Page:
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I have thanked Vettienus, for nothing could have been kinder. Let Dolabella give me any commissions he chooses, even to take a message to Nicias. 1 For who, as you say, will care to ask questions ? 2 Or does anyone with any sense in his head doubt that my departure is an act of despair, and not really a legation? You say that men are using certain extremist expressions about public affairs, and that too men of sound loyalty. Well, ever since I heard of his speaking of the tyrant in a public meeting as "that most illustrious man," 3 I began to have qualms of doubt: but when along with you I saw our heroes at Lanuvium with no hope of life but what they received from Antony, I gave it up for lost. And so, my dear Atticus, I would have you receive what I am going to say with the same courage as that with which I write it. Regarding the kind of death experienced by Catulus 4 as shocking, and yet as in a manner already pronounced against us by Antony, I have resolved to escape from this net, not with a view to flight, but with a hope of a better sort of death. For this Brutus is entirely to blame. You say that Pompeius has been received at Carteia, 5 so we shall presently see an army sent against him. Which camp am I to join then? For Antony makes neutrality impossible. The one is weak, the other criminal. Let us make haste therefore. But help me to make up my mind-Brundisium or Puteoli? Brutus for his part is starting somewhat suddenly, but wisely. I feel it a good deal, for when shall I see him again. 6 But such is life. Even you cannot see him. Heaven confound that dead man for ever meddling with Buthrotum! But let us leave the past. Let us look to what there is to do.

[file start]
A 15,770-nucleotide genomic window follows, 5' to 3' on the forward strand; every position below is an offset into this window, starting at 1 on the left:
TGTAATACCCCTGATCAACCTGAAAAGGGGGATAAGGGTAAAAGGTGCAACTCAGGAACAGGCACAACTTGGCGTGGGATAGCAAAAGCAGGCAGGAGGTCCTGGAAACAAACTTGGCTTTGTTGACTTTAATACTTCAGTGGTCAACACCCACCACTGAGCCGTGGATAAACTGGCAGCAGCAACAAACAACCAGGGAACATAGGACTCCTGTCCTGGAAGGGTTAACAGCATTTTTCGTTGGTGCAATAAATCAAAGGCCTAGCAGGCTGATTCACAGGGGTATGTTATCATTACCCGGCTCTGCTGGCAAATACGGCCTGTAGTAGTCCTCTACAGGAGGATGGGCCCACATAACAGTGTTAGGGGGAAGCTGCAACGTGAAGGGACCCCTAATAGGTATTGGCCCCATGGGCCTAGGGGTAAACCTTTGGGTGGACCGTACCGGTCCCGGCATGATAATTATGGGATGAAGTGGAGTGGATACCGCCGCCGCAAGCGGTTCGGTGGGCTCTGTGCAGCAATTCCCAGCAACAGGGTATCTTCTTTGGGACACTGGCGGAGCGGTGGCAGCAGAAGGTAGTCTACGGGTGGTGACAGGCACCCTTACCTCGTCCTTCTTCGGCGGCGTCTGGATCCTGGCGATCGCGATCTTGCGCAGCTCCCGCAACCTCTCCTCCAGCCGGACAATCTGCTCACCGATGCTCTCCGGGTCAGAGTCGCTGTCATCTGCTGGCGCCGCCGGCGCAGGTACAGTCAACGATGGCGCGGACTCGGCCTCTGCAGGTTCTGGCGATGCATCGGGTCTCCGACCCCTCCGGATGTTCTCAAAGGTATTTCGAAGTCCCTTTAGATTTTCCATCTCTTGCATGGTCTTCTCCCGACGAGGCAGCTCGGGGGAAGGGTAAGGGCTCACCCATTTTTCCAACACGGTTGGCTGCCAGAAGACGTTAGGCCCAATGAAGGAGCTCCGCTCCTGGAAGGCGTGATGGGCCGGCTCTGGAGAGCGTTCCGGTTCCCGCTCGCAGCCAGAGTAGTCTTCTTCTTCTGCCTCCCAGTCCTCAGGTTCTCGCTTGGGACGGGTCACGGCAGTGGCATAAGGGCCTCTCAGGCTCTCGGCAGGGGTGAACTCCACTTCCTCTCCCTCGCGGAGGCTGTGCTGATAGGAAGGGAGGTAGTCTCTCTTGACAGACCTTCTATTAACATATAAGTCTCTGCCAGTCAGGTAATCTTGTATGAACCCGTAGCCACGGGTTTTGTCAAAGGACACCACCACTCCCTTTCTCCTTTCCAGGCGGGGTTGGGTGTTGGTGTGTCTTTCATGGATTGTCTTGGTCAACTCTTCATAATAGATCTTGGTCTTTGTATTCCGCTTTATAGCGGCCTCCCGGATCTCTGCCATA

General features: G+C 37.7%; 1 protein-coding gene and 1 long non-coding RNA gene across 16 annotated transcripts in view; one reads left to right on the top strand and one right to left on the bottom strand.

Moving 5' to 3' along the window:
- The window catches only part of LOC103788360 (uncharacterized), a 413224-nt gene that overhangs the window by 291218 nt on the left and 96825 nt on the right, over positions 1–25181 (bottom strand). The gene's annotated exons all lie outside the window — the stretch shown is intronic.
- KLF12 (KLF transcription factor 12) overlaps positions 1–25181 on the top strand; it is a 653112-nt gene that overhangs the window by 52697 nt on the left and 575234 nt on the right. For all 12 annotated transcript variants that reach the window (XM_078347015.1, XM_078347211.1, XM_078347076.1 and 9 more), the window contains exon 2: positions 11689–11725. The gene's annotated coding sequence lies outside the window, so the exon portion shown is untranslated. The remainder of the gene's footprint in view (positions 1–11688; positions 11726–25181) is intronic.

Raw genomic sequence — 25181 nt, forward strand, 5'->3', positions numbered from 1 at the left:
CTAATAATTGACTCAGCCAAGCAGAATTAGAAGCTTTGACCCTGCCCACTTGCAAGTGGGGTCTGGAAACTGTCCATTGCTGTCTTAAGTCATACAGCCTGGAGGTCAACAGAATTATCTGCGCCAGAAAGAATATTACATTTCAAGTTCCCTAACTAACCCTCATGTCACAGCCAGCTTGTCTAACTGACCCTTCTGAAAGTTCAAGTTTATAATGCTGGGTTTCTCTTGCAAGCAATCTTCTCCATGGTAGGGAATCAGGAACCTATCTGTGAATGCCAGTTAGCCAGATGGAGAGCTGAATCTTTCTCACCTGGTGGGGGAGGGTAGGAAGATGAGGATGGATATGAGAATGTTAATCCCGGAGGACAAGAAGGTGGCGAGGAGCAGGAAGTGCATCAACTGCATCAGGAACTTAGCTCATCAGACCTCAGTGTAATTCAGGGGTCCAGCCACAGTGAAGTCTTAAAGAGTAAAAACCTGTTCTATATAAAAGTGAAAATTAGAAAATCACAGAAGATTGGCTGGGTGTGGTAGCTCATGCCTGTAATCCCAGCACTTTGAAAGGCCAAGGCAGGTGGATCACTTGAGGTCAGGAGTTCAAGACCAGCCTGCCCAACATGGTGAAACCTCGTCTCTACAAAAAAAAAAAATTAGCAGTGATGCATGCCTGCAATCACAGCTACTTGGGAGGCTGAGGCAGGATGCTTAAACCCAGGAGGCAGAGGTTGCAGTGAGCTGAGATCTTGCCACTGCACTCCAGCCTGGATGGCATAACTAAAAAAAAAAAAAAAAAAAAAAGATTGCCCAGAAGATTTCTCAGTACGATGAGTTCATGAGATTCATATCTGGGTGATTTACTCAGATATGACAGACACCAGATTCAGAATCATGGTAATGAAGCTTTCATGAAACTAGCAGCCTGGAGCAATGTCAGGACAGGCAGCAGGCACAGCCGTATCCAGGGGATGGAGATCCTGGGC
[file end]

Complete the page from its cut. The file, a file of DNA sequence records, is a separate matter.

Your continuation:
The accounts of Eros, though I have not yet seen him personally, I yet know pretty thoroughly from his own letter and Tiro's report. You say that I must raise a fresh loan for five months, that is, till the 1st of November, of 200 sestertia: 7 that on that day a certain sum of money falls in owed by Quintus. As Tiro tells me that you would not have me come to Rome on that business, please see, if it does not bore you too much, where to raise the money and put it down to my account. That is what I see for the present to be necessary. As to other details I will demand a stricter account from Eros himself-among other things as to the rents of the dower properties. 8 If these are faithfully collected for the benefit of my son, though I wish him more liberally provided, yet he will have pretty well as much as he needs. And indeed I see that I shall want some journey-money also. But my son will be paid from these properties as the money comes in. I, on the contrary, need a lump sum. The fact is that though that trembler at shadows 9 appears to me to have his eye on massacre, I am nevertheless not going to budge unless the payment of the money is arranged. But whether it has been arranged or not I shall learn when I see you. I thought this ought to be written by my own hand, and I have accordingly so written it. Yes, you are right about Fadius—not in any case to anyone else. 10 Please answer this today.

1 Nicias of Cos was a grammarian (vol. ii., p.221). Cicero means that as his legateship to Dolabella was a colourable one, Dolabella may as well give him some trifling commissions to keep up appearances.

2 The text is corrupt.

3 See p.19 (Att. xiv. ii), from whence it appears that Cicero did not hear the speech, but read it.

4 Taking Madvig's quo Catulus usus est. C. Lutatius Catulus was put to death by Marius or forced to kill himself in B.C. 87.

5 Sextus Pompeius. Carteia is the modern St. Roch, near Gibraltar.

6 He saw him again in July at Antium and at Velia in August, but never after Brutus left Italy.

7 About £1,600.

8 Certain houses at Rome which had belonged to Terentia and were retained to furnish her son's allowance. See p.90.

9 Antony, who—as Cicero said before (p. 95)-was pretending to be afraid of Brutus and Cassius.

10 See p.73.

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